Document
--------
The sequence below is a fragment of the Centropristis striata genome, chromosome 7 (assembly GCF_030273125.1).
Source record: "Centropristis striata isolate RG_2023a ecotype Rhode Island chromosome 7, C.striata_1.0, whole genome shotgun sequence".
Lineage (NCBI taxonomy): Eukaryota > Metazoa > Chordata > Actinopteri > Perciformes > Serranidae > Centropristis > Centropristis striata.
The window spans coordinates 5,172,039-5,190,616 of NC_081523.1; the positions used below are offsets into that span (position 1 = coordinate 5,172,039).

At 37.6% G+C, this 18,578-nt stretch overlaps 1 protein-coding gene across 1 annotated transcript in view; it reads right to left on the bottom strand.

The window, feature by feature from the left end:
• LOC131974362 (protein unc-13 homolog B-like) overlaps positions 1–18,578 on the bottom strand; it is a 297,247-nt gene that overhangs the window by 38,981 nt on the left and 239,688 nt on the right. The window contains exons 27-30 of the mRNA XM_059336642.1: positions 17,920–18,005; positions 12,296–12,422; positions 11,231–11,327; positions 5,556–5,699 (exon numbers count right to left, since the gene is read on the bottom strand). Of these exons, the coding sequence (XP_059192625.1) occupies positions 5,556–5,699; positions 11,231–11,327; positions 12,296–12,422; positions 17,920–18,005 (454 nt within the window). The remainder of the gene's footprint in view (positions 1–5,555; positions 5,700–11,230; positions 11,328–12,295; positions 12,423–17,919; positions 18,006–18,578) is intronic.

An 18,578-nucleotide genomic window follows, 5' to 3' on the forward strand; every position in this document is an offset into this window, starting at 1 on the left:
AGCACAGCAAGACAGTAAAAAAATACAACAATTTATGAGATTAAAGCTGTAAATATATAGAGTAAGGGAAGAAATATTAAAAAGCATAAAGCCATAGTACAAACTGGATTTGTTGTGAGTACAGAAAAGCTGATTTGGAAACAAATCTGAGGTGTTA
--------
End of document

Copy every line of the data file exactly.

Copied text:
The sequence below is a fragment of the Centropristis striata genome, chromosome 7 (assembly GCF_030273125.1).
Source record: "Centropristis striata isolate RG_2023a ecotype Rhode Island chromosome 7, C.striata_1.0, whole genome shotgun sequence".
Lineage (NCBI taxonomy): Eukaryota > Metazoa > Chordata > Actinopteri > Perciformes > Serranidae > Centropristis > Centropristis striata.
The window spans coordinates 5,172,039-5,190,616 of NC_081523.1; the positions used below are offsets into that span (position 1 = coordinate 5,172,039).

At 37.6% G+C, this 18,578-nt stretch overlaps 1 protein-coding gene across 1 annotated transcript in view; it reads right to left on the bottom strand.

The window, feature by feature from the left end:
• LOC131974362 (protein unc-13 homolog B-like) overlaps positions 1–18,578 on the bottom strand; it is a 297,247-nt gene that overhangs the window by 38,981 nt on the left and 239,688 nt on the right. The window contains exons 27-30 of the mRNA XM_059336642.1: positions 17,920–18,005; positions 12,296–12,422; positions 11,231–11,327; positions 5,556–5,699 (exon numbers count right to left, since the gene is read on the bottom strand). Of these exons, the coding sequence (XP_059192625.1) occupies positions 5,556–5,699; positions 11,231–11,327; positions 12,296–12,422; positions 17,920–18,005 (454 nt within the window). The remainder of the gene's footprint in view (positions 1–5,555; positions 5,700–11,230; positions 11,328–12,295; positions 12,423–17,919; positions 18,006–18,578) is intronic.

An 18,578-nucleotide genomic window follows, 5' to 3' on the forward strand; every position in this document is an offset into this window, starting at 1 on the left:
AGCACAGCAAGACAGTAAAAAAATACAACAATTTATGAGATTAAAGCTGTAAATATATAGAGTAAGGGAAGAAATATTAAAAAGCATAAAGCCATAGTACAAACTGGATTTGTTGTGAGTACAGAAAAGCTGATTTGGAAACAAATCTGAGGTGTTA